Police using new tactics for shooter situations

- Stu Robinson trains future police officers in the skills they'll need to get their peace officer's license in Minnesota.  As part of that, he began teaching an active shooter training class earlier this year. Robinson, who has studied this training for years, says the way police approach these situations has changed dramatically over the last few years.

"You get into this job you know you are going to respond to crazy things, but this is on a much larger scale," Robinson said.

Since Robinson became a police officer 35 years ago mass casualty shootings like the one in san Bernardino were few and far between. Now, they're so common departments across the metro, like the Hennepin County Sheriff’s Office, train for them on a regular basis.

"We're telling them you will probably respond to one of these in your career. You may not have to shoot anybody. You may just be on the periphery, but you are going to respond to one of these."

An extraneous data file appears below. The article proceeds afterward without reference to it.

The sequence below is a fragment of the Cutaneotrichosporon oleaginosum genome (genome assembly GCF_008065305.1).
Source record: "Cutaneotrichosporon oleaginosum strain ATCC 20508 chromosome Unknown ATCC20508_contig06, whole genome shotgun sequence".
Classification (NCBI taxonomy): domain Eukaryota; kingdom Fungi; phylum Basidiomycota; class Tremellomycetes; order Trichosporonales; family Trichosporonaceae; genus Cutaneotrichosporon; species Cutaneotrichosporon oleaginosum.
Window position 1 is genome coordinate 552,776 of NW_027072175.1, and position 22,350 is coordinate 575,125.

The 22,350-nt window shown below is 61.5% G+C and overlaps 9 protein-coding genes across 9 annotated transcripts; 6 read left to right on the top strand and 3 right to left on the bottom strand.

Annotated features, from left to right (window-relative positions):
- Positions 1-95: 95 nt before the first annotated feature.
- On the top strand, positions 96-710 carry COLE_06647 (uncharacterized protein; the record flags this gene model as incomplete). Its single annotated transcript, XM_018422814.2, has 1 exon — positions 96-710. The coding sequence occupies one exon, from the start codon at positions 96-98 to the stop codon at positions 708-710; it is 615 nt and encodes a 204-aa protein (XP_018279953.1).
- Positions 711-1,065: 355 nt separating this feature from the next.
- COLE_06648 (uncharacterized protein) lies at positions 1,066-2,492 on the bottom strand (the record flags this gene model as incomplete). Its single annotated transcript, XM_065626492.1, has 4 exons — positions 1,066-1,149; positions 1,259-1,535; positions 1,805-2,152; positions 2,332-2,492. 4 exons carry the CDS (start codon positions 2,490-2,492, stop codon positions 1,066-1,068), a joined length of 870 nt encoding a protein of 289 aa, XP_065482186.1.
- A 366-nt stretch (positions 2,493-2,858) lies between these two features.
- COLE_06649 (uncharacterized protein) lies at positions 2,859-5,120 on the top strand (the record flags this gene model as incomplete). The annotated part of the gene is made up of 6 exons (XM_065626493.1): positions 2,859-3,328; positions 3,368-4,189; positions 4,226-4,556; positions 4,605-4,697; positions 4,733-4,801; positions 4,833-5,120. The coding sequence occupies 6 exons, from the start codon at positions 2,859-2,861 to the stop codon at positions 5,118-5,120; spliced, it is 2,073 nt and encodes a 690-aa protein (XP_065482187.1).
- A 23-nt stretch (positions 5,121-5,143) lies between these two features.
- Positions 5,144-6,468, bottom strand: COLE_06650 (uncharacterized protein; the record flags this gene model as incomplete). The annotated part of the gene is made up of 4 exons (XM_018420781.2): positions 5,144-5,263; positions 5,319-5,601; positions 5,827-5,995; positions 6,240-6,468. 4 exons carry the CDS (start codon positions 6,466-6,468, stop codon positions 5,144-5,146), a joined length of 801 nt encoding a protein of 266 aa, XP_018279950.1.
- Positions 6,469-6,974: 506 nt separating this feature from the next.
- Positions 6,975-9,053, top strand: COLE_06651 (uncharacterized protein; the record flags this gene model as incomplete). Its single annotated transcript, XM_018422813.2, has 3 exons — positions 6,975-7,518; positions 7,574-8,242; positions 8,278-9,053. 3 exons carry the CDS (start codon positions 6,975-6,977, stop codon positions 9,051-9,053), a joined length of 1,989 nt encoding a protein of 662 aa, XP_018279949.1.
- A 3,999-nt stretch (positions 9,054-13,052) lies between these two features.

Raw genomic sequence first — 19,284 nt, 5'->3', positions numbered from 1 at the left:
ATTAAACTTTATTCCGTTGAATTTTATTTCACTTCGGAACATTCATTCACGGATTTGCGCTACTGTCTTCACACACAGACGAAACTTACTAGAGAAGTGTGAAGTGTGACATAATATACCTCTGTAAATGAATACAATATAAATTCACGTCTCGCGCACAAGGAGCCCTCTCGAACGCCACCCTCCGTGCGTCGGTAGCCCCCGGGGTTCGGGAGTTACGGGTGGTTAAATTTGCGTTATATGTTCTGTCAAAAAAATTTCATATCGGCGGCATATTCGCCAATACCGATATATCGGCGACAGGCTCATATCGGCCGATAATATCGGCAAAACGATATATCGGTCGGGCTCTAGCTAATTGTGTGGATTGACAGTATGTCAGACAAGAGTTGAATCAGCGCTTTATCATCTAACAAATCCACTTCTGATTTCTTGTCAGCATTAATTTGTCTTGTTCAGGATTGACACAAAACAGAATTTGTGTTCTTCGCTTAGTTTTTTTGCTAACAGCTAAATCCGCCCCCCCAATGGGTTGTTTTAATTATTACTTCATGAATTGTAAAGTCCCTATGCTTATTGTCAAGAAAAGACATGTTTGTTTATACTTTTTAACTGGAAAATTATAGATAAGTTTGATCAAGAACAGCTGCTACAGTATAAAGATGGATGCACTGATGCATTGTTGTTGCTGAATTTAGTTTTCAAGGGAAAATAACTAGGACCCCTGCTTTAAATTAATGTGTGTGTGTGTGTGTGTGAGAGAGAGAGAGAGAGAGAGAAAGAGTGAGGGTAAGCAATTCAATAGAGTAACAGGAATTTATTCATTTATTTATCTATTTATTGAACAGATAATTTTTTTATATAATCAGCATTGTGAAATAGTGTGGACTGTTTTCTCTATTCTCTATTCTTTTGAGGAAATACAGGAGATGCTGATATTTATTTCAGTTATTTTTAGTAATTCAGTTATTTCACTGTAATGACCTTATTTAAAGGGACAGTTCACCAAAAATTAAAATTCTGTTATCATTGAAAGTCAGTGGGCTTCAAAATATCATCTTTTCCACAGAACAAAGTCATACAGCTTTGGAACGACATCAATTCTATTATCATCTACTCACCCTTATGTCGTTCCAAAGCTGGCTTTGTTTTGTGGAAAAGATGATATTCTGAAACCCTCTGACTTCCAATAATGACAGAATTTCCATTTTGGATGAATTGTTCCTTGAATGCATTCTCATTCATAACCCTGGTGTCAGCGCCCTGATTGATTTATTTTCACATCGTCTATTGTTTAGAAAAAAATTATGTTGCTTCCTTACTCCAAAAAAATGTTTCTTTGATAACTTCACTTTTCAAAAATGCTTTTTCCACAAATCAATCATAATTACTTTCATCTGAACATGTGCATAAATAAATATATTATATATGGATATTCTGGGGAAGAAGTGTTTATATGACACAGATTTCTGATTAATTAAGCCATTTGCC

Robinson says in the 1980's and 1990's police responded to mass shootings like the one that killed 21 people at a McDonald’s in San Ysidro California in 1984 by setting up a perimeter and waiting for the SWAT team to arrive to sweep the building. However, since Columbine, where many of the victims inside the school died waiting for police to get to them, officers are trained to go towards the gunfire and stop the shooter right away.

"We tell officers we tell students every shot you hear is somebody dying so we need to get in there and take care of that problem right now."

Robinson believes the shooting rampage at Accent Signage three years ago was the first time Minneapolis police used the single officer response strategy. And since nearly 300 officers from different departments descended on the scene, Robinson says future officers also get incident command training so police firefighters and paramedics aren't tripping over one another.

"It’s unfortunate. It shouldn’t be this way. It’s a reflection of our society. I don't have any easy answers. We know there are going to be these threats. It’s gonna happen. It’s happened in Minnesota already and I don't know of anything that is going to prevent them."

Many police officers now carry rifles in their squads instead of shotguns because they are more accurate from farther away. The Hennepin county sheriff also made a video called “Run, Hide, Fight” that offers suggestions on what to do in an active shooter situation.

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